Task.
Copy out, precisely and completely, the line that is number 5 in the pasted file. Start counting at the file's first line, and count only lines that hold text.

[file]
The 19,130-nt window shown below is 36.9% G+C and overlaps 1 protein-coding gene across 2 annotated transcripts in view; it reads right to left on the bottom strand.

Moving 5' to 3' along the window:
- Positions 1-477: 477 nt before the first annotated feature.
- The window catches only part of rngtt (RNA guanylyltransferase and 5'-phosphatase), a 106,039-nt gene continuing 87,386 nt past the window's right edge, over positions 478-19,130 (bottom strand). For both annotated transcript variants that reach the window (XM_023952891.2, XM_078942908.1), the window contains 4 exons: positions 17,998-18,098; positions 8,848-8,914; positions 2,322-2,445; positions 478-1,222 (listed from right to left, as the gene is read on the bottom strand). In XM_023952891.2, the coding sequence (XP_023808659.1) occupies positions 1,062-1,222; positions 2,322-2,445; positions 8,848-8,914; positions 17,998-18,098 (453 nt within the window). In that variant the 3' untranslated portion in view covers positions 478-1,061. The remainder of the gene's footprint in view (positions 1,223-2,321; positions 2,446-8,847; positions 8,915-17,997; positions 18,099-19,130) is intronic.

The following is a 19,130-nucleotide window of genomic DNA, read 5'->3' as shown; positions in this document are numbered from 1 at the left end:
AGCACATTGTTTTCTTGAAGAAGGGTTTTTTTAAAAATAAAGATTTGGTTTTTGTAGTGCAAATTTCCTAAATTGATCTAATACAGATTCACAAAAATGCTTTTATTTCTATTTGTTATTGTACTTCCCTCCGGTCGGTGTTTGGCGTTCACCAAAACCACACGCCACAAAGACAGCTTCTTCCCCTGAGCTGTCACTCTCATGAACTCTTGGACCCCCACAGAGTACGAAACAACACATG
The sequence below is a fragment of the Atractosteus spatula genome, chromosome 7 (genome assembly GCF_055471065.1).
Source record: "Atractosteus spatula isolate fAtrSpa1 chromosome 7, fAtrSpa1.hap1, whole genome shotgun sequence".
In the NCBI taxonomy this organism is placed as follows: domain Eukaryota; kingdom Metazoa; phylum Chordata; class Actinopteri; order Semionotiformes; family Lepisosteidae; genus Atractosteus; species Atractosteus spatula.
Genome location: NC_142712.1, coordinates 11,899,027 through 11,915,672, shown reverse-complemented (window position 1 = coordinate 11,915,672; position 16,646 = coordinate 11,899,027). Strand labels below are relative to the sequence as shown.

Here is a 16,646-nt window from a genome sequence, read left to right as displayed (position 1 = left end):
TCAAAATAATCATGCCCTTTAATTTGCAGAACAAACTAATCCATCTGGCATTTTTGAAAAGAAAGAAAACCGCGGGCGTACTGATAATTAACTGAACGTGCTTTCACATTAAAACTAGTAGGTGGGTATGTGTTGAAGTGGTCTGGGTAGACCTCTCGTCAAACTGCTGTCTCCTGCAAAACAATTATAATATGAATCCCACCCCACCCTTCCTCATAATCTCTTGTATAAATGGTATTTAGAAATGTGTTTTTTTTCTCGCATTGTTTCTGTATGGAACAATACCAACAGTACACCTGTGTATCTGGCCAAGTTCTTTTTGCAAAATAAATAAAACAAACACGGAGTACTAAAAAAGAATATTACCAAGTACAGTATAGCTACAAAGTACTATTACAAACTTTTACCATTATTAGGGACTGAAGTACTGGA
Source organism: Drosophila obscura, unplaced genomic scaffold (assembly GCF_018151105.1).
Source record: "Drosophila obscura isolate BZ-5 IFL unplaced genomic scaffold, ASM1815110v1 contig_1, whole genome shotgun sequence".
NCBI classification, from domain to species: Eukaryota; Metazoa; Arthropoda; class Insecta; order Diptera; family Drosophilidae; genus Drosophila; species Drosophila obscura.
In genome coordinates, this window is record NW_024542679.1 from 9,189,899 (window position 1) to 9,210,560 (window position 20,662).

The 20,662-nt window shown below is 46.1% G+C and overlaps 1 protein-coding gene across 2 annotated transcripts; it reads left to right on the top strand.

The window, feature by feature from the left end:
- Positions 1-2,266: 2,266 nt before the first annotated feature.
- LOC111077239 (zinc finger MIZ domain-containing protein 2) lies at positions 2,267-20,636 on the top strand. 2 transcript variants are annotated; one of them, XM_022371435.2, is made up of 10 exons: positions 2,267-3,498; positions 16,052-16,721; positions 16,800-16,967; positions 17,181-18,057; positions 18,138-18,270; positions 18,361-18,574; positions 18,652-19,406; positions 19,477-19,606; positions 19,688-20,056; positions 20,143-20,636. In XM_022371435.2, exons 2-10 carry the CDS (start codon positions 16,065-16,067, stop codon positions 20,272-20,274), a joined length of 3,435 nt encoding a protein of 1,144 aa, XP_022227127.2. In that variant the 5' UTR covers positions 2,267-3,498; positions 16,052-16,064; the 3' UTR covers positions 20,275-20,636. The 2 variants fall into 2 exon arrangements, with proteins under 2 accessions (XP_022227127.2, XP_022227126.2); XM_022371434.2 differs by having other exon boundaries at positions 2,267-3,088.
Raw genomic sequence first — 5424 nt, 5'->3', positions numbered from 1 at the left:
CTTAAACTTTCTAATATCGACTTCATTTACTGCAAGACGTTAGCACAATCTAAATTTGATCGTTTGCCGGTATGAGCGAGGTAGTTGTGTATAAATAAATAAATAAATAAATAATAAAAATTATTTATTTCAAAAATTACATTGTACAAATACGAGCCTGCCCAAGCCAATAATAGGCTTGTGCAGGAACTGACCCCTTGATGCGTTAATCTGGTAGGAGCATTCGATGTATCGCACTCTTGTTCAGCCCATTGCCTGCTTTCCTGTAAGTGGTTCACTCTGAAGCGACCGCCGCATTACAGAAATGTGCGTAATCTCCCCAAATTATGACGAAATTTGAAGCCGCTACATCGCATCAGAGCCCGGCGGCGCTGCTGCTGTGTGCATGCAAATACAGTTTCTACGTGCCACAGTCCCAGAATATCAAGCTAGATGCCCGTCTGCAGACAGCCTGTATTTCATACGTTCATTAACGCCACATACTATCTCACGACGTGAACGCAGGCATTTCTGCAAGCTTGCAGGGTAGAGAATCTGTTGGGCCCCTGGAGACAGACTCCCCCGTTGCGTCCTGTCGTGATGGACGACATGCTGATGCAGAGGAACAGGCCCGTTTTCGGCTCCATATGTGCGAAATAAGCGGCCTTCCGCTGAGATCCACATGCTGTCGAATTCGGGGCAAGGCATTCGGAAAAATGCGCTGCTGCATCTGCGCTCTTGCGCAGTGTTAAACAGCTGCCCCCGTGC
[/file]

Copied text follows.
The following is a 19,130-nucleotide window of genomic DNA, read 5'->3' as shown; positions in this document are numbered from 1 at the left end: